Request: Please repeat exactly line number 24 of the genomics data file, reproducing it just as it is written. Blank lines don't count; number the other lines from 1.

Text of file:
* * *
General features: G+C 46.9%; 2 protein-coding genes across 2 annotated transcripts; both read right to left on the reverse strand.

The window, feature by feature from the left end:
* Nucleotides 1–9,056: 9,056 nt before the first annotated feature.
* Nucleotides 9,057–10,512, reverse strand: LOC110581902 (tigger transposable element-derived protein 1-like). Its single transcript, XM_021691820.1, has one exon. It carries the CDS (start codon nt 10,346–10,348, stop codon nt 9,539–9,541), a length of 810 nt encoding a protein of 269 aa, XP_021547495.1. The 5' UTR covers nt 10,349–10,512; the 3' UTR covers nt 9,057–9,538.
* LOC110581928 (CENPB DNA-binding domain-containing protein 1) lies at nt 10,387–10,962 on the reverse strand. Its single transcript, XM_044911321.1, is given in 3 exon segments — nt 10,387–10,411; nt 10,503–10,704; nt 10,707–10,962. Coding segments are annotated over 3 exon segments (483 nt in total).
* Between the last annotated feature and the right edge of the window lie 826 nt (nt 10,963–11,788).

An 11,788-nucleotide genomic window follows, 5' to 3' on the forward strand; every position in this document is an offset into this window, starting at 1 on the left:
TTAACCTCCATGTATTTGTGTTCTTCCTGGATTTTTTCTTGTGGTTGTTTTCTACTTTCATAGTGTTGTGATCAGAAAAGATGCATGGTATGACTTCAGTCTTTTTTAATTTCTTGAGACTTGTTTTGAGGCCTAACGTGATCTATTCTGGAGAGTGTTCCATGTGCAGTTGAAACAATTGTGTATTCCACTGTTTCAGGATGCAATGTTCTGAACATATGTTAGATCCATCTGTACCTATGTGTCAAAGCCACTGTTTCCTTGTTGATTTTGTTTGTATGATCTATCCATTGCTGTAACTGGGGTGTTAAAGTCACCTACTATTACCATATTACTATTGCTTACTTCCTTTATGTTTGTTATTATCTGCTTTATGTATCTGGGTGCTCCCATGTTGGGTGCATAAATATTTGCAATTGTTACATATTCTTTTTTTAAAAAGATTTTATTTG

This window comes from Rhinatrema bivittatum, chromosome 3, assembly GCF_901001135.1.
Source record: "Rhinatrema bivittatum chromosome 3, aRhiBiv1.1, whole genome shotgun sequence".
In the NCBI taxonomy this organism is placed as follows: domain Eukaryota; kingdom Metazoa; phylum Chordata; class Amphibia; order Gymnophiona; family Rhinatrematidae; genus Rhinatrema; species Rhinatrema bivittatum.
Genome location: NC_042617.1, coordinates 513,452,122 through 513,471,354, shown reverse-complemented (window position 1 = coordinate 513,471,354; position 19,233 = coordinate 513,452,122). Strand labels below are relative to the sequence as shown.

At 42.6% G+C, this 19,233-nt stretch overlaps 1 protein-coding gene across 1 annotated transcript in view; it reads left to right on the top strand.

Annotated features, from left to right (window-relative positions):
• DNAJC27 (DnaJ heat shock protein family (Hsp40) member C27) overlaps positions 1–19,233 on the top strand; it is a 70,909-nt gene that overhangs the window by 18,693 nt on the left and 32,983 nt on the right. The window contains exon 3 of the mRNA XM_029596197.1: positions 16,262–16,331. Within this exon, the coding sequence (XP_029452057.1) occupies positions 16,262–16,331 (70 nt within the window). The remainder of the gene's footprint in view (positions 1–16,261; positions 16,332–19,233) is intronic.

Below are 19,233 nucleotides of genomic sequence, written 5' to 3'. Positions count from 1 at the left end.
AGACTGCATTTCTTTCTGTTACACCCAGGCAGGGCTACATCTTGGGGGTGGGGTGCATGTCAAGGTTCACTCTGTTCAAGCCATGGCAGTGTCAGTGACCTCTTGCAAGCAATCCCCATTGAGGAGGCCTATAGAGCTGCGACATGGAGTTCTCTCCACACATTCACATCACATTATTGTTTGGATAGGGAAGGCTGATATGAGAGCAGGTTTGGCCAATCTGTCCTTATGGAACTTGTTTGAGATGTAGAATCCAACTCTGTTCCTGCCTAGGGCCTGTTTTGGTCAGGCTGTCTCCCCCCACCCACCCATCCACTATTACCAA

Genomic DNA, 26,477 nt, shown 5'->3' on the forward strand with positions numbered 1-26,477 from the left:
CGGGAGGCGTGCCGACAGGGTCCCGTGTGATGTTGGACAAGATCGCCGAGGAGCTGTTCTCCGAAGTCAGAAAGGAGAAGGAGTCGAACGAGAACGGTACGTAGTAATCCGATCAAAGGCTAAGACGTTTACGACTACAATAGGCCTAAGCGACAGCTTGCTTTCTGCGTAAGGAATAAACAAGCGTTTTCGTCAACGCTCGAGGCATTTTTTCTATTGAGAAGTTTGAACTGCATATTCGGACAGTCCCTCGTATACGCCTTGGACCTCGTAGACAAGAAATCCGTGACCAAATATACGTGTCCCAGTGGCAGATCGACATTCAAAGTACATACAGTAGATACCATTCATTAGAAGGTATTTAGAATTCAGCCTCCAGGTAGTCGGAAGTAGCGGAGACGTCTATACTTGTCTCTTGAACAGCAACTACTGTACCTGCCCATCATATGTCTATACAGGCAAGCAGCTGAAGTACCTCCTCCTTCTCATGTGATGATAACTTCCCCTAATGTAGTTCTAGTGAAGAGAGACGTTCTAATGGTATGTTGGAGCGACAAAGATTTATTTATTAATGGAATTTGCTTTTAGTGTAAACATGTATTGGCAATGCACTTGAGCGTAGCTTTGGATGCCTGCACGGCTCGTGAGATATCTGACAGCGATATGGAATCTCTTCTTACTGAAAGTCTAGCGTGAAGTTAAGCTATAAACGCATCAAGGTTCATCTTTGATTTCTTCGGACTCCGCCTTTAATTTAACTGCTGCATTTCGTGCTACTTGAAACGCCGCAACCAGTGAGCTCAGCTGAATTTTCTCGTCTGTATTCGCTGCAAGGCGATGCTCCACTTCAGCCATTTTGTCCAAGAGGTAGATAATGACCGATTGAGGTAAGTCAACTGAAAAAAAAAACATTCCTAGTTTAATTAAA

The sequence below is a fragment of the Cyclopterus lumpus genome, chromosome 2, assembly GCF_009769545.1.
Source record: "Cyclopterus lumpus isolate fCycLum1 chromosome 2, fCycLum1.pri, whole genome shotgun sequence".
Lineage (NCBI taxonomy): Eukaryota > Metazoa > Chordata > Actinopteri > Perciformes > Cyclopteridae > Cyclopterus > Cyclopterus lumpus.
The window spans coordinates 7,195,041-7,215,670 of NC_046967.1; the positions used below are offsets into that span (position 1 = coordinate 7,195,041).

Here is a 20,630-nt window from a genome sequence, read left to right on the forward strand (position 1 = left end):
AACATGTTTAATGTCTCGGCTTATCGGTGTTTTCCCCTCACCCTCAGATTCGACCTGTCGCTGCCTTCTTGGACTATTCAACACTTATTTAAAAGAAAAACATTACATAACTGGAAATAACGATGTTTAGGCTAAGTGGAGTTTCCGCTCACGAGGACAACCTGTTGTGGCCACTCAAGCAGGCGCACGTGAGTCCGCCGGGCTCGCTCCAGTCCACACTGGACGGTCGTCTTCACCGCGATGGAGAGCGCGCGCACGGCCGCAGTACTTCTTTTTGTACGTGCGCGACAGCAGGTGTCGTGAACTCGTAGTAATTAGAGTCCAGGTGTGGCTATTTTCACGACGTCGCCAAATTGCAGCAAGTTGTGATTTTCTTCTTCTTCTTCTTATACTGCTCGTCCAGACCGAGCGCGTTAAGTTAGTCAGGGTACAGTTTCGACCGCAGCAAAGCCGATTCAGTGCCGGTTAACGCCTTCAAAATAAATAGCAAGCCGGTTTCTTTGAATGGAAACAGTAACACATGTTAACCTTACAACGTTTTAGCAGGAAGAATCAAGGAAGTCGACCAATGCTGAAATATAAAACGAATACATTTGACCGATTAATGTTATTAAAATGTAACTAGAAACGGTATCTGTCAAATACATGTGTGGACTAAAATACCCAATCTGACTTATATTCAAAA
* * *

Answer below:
Here is a 20,630-nt window from a genome sequence, read left to right on the forward strand (position 1 = left end):